Leading into 2014, there are the questions of whether it will break 2013’s total record and even become the first movie year to gross over $11 billion. I don’t think we should worry about that too much especially knowing that 2001 was the first ever year to break past the $8 billion barrier. Instead let 2014 play itself out and hope that it delivers for everyone.
“Yearly Box Office Chart” BoxOfficeMojo.com. 2013. Box Office Mojo. Owned by IMDB.com. http://www.boxofficemojo.com/yearly/
“Monthly Box Office Chart” BoxOfficeMojo.com. 2013. Box Office Mojo. Owned by IMDB.com. http://www.boxofficemojo.com/monthly/
“Weekend Box Office Chart” BoxOfficeMojo.com. 2013. Box Office Mojo. Owned by IMDB.com. http://www.boxofficemojo.com/weekend/
DISCLAIMER: Okay, I know Gravity has been out in theatres for weeks. Even I saw it almost a month ago. But as you can tell from my VIFF writing, I lacked the ambition to write for weeks. It’s only until now I’m getting it back. So I hope you understand. Also I hope you like my review.
Gravity is a movie that promises not to be like your typical outer space movie. The trailer also promised a thrill ride. The question is does it deliver?
The film shows a space shuttle mission commanded by two people: Dr. Ryan Stone and Matt Kowalski. This is Ryan’s first journey. She receives guidance from Matt: a veteran on his last shuttle trip. It is while they both service the ship’s hubblescope that they learn the Russians did a missile strike on a defunct satellite. It appears to be no big deal until the debris comes straight to their spaceship. The debris detaches Stone, damages the shuttle to the point it’s unusable and leaves the rest of the crew dead. Fortunately Kowalski is able to catch Stone before she flies away into oblivion.
Stone and Kowalski are the only two survivors left. They know they have to make it to the International Space Station (ISS) within 90 minutes to avoid the orbiting space debris. The two talk. Stone admits she hasn’t had a happy life since her young daughter died. They approach the ISS finding many of the Soyuz models inoperable. Kowalski finds one still operable and suggests it be used to travel to a Chinese space station to return back to Earth. However the force of weightlessness becomes too much for the two to travel to the Soyuz together. Kowalski leaves Stone to the Soyuz despite her protests and floats away.
Stone is left on her own in the ISS trying to get to the one safe Soyuz even as there’s a fire in the ship area. Fortunately she finds her way there in time as the debris make a return orbit to commit further damage. Stone tries to communicate with the Chinese ship only to come across audio of a Greenlandic fisherman cooing his baby. Stone turns off her oxygen resigned to giving up. She receives a change of heart from Kowalski where he scolds her and tells her to go on and she receives instructions.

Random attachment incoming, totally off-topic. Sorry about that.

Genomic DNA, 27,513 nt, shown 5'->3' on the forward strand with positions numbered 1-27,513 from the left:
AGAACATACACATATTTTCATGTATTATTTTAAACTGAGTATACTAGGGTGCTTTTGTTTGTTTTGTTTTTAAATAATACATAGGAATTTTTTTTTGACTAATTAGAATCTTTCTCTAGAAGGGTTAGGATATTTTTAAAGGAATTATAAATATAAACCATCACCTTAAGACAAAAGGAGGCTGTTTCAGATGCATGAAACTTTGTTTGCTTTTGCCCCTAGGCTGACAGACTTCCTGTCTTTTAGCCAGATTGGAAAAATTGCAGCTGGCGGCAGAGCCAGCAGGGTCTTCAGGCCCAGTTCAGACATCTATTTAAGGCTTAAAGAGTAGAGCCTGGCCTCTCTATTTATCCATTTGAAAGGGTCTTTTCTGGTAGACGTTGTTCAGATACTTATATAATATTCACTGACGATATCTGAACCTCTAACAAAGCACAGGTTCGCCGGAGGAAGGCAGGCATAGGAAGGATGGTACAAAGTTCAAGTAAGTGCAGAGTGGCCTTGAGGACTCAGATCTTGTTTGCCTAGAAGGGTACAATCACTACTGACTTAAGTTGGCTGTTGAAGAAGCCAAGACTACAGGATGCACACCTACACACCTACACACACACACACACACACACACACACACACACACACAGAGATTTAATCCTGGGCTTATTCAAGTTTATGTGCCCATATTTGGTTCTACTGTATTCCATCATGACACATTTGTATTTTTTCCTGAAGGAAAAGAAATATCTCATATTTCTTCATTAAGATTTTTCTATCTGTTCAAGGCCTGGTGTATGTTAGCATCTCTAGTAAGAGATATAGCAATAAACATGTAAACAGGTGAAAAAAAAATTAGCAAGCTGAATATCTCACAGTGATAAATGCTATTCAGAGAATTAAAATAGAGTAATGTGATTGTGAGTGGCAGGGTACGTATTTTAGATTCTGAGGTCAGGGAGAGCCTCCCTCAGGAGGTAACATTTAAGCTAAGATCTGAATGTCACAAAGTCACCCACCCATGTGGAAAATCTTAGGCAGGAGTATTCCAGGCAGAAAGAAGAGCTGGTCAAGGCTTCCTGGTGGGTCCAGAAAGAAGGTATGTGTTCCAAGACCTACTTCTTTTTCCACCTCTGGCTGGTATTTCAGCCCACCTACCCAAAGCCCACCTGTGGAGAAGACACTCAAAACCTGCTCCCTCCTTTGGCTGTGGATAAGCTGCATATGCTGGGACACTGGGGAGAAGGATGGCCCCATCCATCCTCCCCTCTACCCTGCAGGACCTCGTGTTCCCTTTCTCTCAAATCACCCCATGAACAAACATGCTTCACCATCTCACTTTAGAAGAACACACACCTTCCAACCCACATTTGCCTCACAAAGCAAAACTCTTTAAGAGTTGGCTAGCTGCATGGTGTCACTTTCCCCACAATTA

Stone immediately realizes that her conversation with Kowalski was a dream but she develops the will to go on. She directs herself to the Chinese capsule only to learn that it’s been damaged too. She immediately has to find her way to land back to Earth. She has to do it and time is running out. Nevertheless the movie ends as many believe it will but actually not as many originally though the ending would be.
This is one of the best and one of the most unique against-all-odds stories I’ve seen in a long time on the big screen. If you’ve seen it, you’ll know everything was against Ryan. She suffered tragedy in her life and made a loner of herself. She was completely inexperienced in space travel and nothing disastrous was expected to happen. The debris of the satellites leaves the ship damaged and the crew dead. Then Matt Kowalski, her partner in need, floats off into oblivion. She’s left all alone to fend for herself, try and work two damaged spaceships she has no clue how to operate and with broken communication and bring herself back to Earth. Being in the theatre will leave one at the edge of their seat not knowing what will happen next. I myself remember feeling the intensity of the moment during its high-tension scenes. Once you thing something is solved, it turns out that it isn’t and a new decision has to be made.
The best thing about this movie is that it’s not just and outer space thrill-ride. It’s a thrill-ride that’s able to keep its focus on one main actor practically throughout the whole movie and it succeeds in being both entertaining and thrilling. Even having it almost completely in space without ever really focusing outside of it during the space scenes also adds to it being an accomplishment. I remember 127 Hours attempted to focus on one person and their story but there were a few times it shifted away in flashbacks or other scenes. Gravity was better at the focus. It was almost like watching a moment in real-time.
Without a doubt, Sandra Bullock was the performance of the movie. She was the lead role and it was her movie technically from start to finish but she did all the right moves. She succeeded in making her character not just a player in the action but a three-dimensional person with deep feelings. That’s what made the movie more. George Clooney also did well in his supporting role. His role didn’t include the depth or range as Bullock’s but he succeeded with his presence and playing an experienced astronaut who’s cool under pressure.
The big accomplishments go to Alfonso Cuaron and his son Jonas. Alfonso directed it. Alfonso and Jonas both wrote it. Alfonso also co-produced and co-edited it. They took a story one normally could not create a good box office-winning movie with. Trying to turn a story like that into an eye-catching movie would take a huge amount of effort and may needs the right effects to be added to it to make it work. But they made it work. The cinematography from Emmanuel Lubezki and the music from Steven Price also added to the excellence of the movie.
Gravity is a sci-fi movie that goes above and beyond what one would expect from a space movie. No big space wars. Just one person and their struggle to stay alive and make it back to Earth. A tough job to turn into a winning picture but it succeeds brilliantly.